Smoke and Mirrors

In a perfect world . . .

Month: September 2006 (page 1 of 3)

Boston Lullabye


I’m having one of those ‘same old, same old’ days today.
When the pedestrian routine of my daily life sucks the creativity out of my soul, I get a bit cranky.
Creativity takes energy and lots of it.
The neighborhood is blanketed in a vapid fog, an early morning pall of mist, as I drive away from the house.
It makes the drive to the train station a bit outlandish, eerily transforming the lights that line the highway into surreal alien ships from some cheesy 1970’s Sci-Fi flick.

I feel so tired and antique, an old man with younger skin that’s slowly on the verge of molting. My internal needle registers an ‘E’ and I’ve neither the money nor the slightest inclination to even put five bucks in my tank (even thought gas is now a measly $2.47 a gallon, go figure).
The various bumps and steady vibrations of the train usually lull me to sleep;
my 50 M.P.H. Boston Lullabye . . .
I’ve no doubt this morning will be the ‘same old, same old’.

My weary mind drifts along as I watch the steady blur of the rushing tracks outside my window.

As I close my eyes, I mentally cross my fingers and whisper to myself, maybe today. . .



I Don’t Know Why . . .


After my mother died, I went into an emotional tailspin regarding plans for her wake, a grim task made easier by a good friend of mine that owned a funeral home and ended up directing the services.
My main problem was the music for the wake; it had to be just right.

I wanted no liturgical dirges that meant absolutely nothing to my mother.
I felt so strongly about it that it actually surprised me as I began thinking about all the musical possibilities.
My mom was the one that gave me the gift, the fire, whatever you choose to call it and I felt an almost desperate need to return the favor.

Hell, music had, in essence, brought my wife to me—it just doesn’t get any better than that.

Most songs were picked for particular reasons: Danny Boy (Bill Evans solo piano version), because it was a song her father used to sing to her and she really loved it.
Several Scott Joplin rags (strange, I know) because she’d spent a number of years trying to learn the Maple Leaf Rag, a difficult piece that would eventually elude her aging fingers.
I learned the piece years ago but never played it for her…a sadly missed opportunity.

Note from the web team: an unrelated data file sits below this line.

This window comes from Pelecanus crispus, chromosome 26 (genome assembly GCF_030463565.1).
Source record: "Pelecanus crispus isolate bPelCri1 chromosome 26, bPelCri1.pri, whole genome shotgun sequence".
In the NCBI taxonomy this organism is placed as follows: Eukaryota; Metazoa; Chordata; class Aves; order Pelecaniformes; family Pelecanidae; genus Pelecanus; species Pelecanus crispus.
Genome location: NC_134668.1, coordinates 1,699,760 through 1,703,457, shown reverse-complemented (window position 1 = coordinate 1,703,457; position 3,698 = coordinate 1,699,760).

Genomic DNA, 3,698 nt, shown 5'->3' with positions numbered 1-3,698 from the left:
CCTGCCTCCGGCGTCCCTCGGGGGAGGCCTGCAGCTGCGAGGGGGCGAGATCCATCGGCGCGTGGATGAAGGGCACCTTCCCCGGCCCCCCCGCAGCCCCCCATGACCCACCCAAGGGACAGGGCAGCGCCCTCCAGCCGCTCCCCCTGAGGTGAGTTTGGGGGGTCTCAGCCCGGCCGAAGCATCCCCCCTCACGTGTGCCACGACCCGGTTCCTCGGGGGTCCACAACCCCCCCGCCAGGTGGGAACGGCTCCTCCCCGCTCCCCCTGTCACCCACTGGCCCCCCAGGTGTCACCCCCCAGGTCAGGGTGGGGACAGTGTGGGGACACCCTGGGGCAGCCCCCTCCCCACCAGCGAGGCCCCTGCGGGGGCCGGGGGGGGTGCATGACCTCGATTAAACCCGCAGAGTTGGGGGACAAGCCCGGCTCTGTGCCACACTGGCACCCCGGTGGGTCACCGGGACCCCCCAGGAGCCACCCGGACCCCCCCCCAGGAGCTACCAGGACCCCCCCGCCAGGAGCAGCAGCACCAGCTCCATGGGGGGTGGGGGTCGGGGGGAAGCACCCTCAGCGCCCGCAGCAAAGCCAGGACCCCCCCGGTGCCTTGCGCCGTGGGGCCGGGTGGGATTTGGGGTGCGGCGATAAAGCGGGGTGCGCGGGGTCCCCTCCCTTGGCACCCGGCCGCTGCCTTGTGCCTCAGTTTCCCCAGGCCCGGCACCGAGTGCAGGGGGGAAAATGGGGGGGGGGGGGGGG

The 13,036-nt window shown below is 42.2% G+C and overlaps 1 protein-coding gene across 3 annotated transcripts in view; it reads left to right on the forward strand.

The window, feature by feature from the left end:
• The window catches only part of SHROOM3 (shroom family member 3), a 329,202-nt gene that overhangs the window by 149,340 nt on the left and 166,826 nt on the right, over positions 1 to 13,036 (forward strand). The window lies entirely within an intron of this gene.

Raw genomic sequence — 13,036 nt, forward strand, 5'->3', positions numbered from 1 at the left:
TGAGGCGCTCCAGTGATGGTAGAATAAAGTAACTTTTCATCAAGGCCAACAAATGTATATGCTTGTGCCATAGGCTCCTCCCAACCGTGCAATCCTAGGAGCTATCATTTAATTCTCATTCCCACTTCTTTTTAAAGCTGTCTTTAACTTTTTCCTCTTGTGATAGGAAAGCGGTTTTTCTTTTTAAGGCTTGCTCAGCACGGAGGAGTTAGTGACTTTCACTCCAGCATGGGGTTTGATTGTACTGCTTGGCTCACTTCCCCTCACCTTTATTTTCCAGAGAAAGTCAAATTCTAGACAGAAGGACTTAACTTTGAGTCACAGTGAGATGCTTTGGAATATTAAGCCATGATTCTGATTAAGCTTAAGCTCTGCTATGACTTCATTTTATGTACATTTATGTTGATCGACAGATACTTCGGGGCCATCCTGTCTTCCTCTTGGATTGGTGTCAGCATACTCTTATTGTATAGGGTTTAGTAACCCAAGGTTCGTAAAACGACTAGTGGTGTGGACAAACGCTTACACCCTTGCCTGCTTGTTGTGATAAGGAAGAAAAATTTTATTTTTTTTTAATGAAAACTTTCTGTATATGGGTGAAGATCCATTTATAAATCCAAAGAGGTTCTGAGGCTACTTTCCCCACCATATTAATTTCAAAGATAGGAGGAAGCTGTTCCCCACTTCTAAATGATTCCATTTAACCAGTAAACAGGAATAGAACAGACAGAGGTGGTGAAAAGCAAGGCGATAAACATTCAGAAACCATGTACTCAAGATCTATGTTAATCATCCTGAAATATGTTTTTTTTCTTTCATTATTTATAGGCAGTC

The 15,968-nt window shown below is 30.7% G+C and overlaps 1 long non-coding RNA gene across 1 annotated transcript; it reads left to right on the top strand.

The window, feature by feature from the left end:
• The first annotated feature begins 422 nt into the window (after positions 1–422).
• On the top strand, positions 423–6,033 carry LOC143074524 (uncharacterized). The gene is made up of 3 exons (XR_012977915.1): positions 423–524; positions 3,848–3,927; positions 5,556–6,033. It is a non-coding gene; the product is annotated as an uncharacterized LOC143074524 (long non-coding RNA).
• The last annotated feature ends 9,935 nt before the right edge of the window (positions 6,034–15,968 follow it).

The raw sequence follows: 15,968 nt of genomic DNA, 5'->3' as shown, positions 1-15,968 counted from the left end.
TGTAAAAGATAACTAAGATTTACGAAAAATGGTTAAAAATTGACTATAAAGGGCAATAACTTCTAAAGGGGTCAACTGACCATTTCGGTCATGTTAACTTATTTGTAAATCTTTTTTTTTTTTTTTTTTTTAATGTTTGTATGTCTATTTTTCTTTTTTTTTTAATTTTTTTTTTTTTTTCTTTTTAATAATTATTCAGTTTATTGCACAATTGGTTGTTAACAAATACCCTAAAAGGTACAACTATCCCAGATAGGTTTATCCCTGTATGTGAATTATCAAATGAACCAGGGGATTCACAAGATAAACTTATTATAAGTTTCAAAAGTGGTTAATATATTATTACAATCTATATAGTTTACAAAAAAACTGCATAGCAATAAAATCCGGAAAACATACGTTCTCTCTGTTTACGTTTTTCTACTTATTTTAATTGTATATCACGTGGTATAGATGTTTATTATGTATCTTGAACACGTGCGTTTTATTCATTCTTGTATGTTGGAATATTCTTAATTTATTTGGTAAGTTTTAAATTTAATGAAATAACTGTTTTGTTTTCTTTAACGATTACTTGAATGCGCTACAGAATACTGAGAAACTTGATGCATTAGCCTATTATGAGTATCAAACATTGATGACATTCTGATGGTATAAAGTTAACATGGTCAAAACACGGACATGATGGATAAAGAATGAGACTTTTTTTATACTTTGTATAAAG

I still play it today and wonder if I’m not really just playing it for her.

There was one song in particular that touched me in a magical way.
Thinking about it now, it was an epiphany of sorts.

It was, for me, the perfect combination of words and music that ultimately told my mom and dad’s story.
I tried explaining my interpretation of it to several friends that I knew would honestly listen; some got it, some didn’t.

“I don’t know why” is a song by singer/songwriter Shawn Colvin.
In my mind, the song had two very distinct parts: the first being that of a woman realizing her mind/memory is in deep trouble and she wants badly to explain what she’s feeling, the second being that of a husband/caregiver that wants his wife to know he will always
be there for her
Take note that only the ‘wife’ mentions music.

It’s a unique spin on the lyrics and mine alone…unless, of course, Colvin wrote it with that specific scenario in mind. I seriously doubt it.

If you see her, ask her for me, huh?

In any case, the song reaches to a depth inside me that I really didn’t know existed.
Wordpress doesn’t allow for the playing of music (at least not easily)
If you’d like to hear the tune, download it on Itunes or contact me directly.
My original intention was to have you play it and read along.
Oh, well…in a perfect world.



I don’t know whyShawn Colvin


I don’t know why
The sky is so blue
And I don’t know why
I’m so in love with you
But if there were no music
Then I would not get through
I don’t know why
I know these things, but I do


I don’t know why
But somewhere dreams come true
And I don’t know where
But there will be a place for you
And every time you look that way
I would lay down my life for you
I don’t know why
I know these things, but I do

I don’t know why
But some are going to make you cry
And I don’t know how
But I will get you by, I will try
They’re not trying to cause you pain
They’re just afraid of loving you
I don’t know why
I know these things, but I do


I don’t know why
The trees grow so tall
And I don’t know why
I don’t know anything at all
But if there were no music
Then I would not get through
I don’t know why
I know these things, but I do
I don’t know why
I know these things, but I do




ps. anyone that can guess where the location of the picture is. . . gets a shameless plug on my next post. (great incentive, huh?)
My sister may be able to figure it out.
Think of am Irish song Mom always used to sing . . .

1,001 Words

just say it

Coach Osama?


Let’s say that hypothetically you have a child in high school.

This child also plays a sport.

They come home one night from practice and hand you THIS.
(scroll to the bottom of the page for a sample of a letter written by Mitch Albom)

Said child is then instructed to visualize their team as ‘America’ and see the opposing team as Osama bin Laden.